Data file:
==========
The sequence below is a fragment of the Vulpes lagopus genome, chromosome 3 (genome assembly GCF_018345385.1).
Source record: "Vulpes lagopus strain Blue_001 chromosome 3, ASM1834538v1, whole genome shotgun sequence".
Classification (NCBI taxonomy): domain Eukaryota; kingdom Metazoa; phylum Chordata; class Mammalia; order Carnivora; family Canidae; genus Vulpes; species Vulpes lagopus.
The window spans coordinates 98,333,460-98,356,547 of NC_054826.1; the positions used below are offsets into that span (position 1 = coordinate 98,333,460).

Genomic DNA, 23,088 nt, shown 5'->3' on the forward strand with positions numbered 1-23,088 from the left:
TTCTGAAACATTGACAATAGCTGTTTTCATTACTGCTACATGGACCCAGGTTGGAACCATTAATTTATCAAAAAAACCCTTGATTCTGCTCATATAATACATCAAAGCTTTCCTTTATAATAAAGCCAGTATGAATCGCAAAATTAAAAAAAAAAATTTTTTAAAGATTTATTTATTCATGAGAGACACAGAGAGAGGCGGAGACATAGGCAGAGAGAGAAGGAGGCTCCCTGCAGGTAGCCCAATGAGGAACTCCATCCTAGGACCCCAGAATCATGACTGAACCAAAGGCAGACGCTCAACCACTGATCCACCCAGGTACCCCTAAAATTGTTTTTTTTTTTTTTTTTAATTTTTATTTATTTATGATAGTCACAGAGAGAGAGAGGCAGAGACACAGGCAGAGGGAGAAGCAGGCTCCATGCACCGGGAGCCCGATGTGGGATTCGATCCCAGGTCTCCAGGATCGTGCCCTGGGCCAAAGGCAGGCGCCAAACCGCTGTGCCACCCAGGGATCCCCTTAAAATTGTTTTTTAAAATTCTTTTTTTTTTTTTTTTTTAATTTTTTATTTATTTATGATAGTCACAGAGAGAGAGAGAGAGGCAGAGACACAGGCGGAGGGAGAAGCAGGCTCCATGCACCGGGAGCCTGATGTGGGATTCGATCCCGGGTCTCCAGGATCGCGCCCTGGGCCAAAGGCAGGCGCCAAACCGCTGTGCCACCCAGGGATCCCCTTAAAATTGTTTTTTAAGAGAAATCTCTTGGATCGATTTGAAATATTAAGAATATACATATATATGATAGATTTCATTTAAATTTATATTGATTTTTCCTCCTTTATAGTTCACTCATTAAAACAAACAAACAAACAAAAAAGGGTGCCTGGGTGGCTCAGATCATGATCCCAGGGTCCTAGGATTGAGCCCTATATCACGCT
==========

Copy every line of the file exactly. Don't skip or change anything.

The sequence below is a fragment of the Vulpes lagopus genome, chromosome 3 (genome assembly GCF_018345385.1).
Source record: "Vulpes lagopus strain Blue_001 chromosome 3, ASM1834538v1, whole genome shotgun sequence".
Classification (NCBI taxonomy): domain Eukaryota; kingdom Metazoa; phylum Chordata; class Mammalia; order Carnivora; family Canidae; genus Vulpes; species Vulpes lagopus.
The window spans coordinates 98,333,460-98,356,547 of NC_054826.1; the positions used below are offsets into that span (position 1 = coordinate 98,333,460).

Genomic DNA, 23,088 nt, shown 5'->3' on the forward strand with positions numbered 1-23,088 from the left:
TTCTGAAACATTGACAATAGCTGTTTTCATTACTGCTACATGGACCCAGGTTGGAACCATTAATTTATCAAAAAAACCCTTGATTCTGCTCATATAATACATCAAAGCTTTCCTTTATAATAAAGCCAGTATGAATCGCAAAATTAAAAAAAAAAATTTTTTAAAGATTTATTTATTCATGAGAGACACAGAGAGAGGCGGAGACATAGGCAGAGAGAGAAGGAGGCTCCCTGCAGGTAGCCCAATGAGGAACTCCATCCTAGGACCCCAGAATCATGACTGAACCAAAGGCAGACGCTCAACCACTGATCCACCCAGGTACCCCTAAAATTGTTTTTTTTTTTTTTTTTAATTTTTATTTATTTATGATAGTCACAGAGAGAGAGAGGCAGAGACACAGGCAGAGGGAGAAGCAGGCTCCATGCACCGGGAGCCCGATGTGGGATTCGATCCCAGGTCTCCAGGATCGTGCCCTGGGCCAAAGGCAGGCGCCAAACCGCTGTGCCACCCAGGGATCCCCTTAAAATTGTTTTTTAAAATTCTTTTTTTTTTTTTTTTTTAATTTTTTATTTATTTATGATAGTCACAGAGAGAGAGAGAGAGGCAGAGACACAGGCGGAGGGAGAAGCAGGCTCCATGCACCGGGAGCCTGATGTGGGATTCGATCCCGGGTCTCCAGGATCGCGCCCTGGGCCAAAGGCAGGCGCCAAACCGCTGTGCCACCCAGGGATCCCCTTAAAATTGTTTTTTAAGAGAAATCTCTTGGATCGATTTGAAATATTAAGAATATACATATATATGATAGATTTCATTTAAATTTATATTGATTTTTCCTCCTTTATAGTTCACTCATTAAAACAAACAAACAAACAAAAAAGGGTGCCTGGGTGGCTCAGATCATGATCCCAGGGTCCTAGGATTGAGCCCTATATCACGCT